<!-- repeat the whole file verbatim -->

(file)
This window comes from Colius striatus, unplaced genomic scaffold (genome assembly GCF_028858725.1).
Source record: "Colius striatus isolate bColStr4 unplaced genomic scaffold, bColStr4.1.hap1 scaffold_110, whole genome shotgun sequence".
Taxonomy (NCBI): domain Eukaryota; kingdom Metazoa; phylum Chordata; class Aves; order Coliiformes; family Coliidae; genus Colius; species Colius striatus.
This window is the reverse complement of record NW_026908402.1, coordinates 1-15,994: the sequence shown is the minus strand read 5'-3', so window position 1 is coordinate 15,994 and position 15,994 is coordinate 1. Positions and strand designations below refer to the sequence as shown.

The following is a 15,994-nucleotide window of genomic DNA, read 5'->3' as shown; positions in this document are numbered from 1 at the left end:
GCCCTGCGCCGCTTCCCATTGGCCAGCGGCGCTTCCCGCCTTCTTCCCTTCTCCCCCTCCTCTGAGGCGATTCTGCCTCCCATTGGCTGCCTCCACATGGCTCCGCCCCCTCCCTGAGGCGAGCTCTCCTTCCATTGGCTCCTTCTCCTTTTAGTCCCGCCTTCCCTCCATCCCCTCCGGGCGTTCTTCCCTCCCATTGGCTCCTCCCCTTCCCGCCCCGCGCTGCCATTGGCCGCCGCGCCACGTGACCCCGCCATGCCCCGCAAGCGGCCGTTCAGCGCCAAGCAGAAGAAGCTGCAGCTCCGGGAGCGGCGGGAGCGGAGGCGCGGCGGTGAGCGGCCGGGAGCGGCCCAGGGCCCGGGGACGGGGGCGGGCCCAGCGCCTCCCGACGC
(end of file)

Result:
This window comes from Colius striatus, unplaced genomic scaffold (genome assembly GCF_028858725.1).
Source record: "Colius striatus isolate bColStr4 unplaced genomic scaffold, bColStr4.1.hap1 scaffold_110, whole genome shotgun sequence".
Taxonomy (NCBI): domain Eukaryota; kingdom Metazoa; phylum Chordata; class Aves; order Coliiformes; family Coliidae; genus Colius; species Colius striatus.
This window is the reverse complement of record NW_026908402.1, coordinates 1-15,994: the sequence shown is the minus strand read 5'-3', so window position 1 is coordinate 15,994 and position 15,994 is coordinate 1. Positions and strand designations below refer to the sequence as shown.

The following is a 15,994-nucleotide window of genomic DNA, read 5'->3' as shown; positions in this document are numbered from 1 at the left end:
GCCCTGCGCCGCTTCCCATTGGCCAGCGGCGCTTCCCGCCTTCTTCCCTTCTCCCCCTCCTCTGAGGCGATTCTGCCTCCCATTGGCTGCCTCCACATGGCTCCGCCCCCTCCCTGAGGCGAGCTCTCCTTCCATTGGCTCCTTCTCCTTTTAGTCCCGCCTTCCCTCCATCCCCTCCGGGCGTTCTTCCCTCCCATTGGCTCCTCCCCTTCCCGCCCCGCGCTGCCATTGGCCGCCGCGCCACGTGACCCCGCCATGCCCCGCAAGCGGCCGTTCAGCGCCAAGCAGAAGAAGCTGCAGCTCCGGGAGCGGCGGGAGCGGAGGCGCGGCGGTGAGCGGCCGGGAGCGGCCCAGGGCCCGGGGACGGGGGCGGGCCCAGCGCCTCCCGACGC